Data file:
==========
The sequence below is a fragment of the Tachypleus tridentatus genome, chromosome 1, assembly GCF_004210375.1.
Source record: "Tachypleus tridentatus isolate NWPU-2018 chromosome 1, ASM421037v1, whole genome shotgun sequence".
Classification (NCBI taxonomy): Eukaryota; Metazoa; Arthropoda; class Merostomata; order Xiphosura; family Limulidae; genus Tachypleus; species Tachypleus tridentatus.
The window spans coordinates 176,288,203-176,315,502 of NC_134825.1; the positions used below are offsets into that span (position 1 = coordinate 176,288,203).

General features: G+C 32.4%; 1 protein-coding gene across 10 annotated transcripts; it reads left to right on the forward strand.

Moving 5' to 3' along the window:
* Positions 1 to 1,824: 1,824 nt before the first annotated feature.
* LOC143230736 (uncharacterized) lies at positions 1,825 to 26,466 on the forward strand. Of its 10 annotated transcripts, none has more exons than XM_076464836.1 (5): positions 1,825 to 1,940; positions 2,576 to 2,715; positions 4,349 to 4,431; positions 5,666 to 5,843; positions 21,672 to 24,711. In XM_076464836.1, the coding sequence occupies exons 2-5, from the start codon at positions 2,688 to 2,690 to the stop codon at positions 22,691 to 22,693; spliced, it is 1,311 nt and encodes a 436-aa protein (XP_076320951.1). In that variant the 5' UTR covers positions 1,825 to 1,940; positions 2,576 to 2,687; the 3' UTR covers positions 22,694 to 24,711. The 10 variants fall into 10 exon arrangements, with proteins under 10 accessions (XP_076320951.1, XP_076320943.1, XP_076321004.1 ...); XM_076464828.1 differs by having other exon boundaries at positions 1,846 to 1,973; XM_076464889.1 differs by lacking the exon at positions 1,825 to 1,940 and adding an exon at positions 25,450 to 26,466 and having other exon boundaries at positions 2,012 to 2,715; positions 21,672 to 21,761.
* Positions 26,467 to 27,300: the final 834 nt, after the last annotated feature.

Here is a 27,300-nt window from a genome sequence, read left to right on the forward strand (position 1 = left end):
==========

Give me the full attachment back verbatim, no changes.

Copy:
The sequence below is a fragment of the Tachypleus tridentatus genome, chromosome 1, assembly GCF_004210375.1.
Source record: "Tachypleus tridentatus isolate NWPU-2018 chromosome 1, ASM421037v1, whole genome shotgun sequence".
Classification (NCBI taxonomy): Eukaryota; Metazoa; Arthropoda; class Merostomata; order Xiphosura; family Limulidae; genus Tachypleus; species Tachypleus tridentatus.
The window spans coordinates 176,288,203-176,315,502 of NC_134825.1; the positions used below are offsets into that span (position 1 = coordinate 176,288,203).

General features: G+C 32.4%; 1 protein-coding gene across 10 annotated transcripts; it reads left to right on the forward strand.

Moving 5' to 3' along the window:
* Positions 1 to 1,824: 1,824 nt before the first annotated feature.
* LOC143230736 (uncharacterized) lies at positions 1,825 to 26,466 on the forward strand. Of its 10 annotated transcripts, none has more exons than XM_076464836.1 (5): positions 1,825 to 1,940; positions 2,576 to 2,715; positions 4,349 to 4,431; positions 5,666 to 5,843; positions 21,672 to 24,711. In XM_076464836.1, the coding sequence occupies exons 2-5, from the start codon at positions 2,688 to 2,690 to the stop codon at positions 22,691 to 22,693; spliced, it is 1,311 nt and encodes a 436-aa protein (XP_076320951.1). In that variant the 5' UTR covers positions 1,825 to 1,940; positions 2,576 to 2,687; the 3' UTR covers positions 22,694 to 24,711. The 10 variants fall into 10 exon arrangements, with proteins under 10 accessions (XP_076320951.1, XP_076320943.1, XP_076321004.1 ...); XM_076464828.1 differs by having other exon boundaries at positions 1,846 to 1,973; XM_076464889.1 differs by lacking the exon at positions 1,825 to 1,940 and adding an exon at positions 25,450 to 26,466 and having other exon boundaries at positions 2,012 to 2,715; positions 21,672 to 21,761.
* Positions 26,467 to 27,300: the final 834 nt, after the last annotated feature.

Here is a 27,300-nt window from a genome sequence, read left to right on the forward strand (position 1 = left end):